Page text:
How Immigration Can Restrict and Enhance Liberty

An argument for letting in more newcomers—and a warning about a potential pitfall
Reuters

Recent items at the Volokh Conspiracy, the exceptional legal blog now published by the Washington Post, offer two perspectives on immigration policy that deserve wider attention before various policy changes are next considered by Congress. Taken together, the items urge policymakers to reflect on the underappreciated ways that immigration policy touches on questions of individual liberty. 

Eugene Volokh, who generally favors higher levels of legal immigration, focuses on instances when that policy could bring about restrictions on individual liberty. He cites a court case in which high-school students were forbidden from wearing American flags to school on Cinco de Mayo on the theory that it would be perceived as a provocation to immigrant students who might retaliate with violence. "If letting in immigrants leaves us as free as we ever were, that’s great," he writes. "But the more it means our liberty must be restricted to accommodate immigrants—and even their descendants—the more we should worry about immigration ..."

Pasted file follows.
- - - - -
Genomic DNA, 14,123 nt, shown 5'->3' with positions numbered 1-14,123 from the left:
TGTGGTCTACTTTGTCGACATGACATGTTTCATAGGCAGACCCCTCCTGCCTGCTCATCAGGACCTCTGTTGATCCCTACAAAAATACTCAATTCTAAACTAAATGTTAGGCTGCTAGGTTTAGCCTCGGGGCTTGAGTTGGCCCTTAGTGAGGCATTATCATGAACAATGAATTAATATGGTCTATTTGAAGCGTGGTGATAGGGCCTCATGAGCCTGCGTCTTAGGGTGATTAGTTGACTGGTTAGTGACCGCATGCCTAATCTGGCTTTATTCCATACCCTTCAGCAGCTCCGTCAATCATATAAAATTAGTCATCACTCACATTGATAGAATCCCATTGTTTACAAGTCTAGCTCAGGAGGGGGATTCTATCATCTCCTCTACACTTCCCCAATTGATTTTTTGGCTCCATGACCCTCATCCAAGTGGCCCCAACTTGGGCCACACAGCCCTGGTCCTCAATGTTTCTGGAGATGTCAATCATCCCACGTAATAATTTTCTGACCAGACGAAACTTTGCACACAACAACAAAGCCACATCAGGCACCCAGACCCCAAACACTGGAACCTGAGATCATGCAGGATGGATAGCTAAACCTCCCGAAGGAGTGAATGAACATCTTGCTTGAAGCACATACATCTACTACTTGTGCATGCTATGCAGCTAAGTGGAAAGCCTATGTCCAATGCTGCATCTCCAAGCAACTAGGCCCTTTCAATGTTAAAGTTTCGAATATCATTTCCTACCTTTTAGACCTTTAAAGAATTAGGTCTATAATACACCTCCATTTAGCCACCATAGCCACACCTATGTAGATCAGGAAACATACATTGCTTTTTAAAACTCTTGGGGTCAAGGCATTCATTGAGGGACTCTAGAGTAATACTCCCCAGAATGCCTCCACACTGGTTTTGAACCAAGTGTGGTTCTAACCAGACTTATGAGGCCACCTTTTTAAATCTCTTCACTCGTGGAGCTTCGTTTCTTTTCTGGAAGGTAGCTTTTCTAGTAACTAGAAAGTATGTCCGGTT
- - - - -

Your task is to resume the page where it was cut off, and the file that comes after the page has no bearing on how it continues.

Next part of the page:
Whether or not people should factor this into their support for mass immigration—I tend to agree that "we should rightly value liberty highly"—it will be a factor. Gay citizens of a small country like Amsterdam are going to favor the immigration of religious conservatives only insofar as they think any resulting demographic shift is compatible with their ongoing ability to enjoy equal marriage rights. Support for more guest workers in the United States will decrease insofar as women in directly affected communities perceive that it will make them less free as a concentrated population of young, single men leads to more street harassment.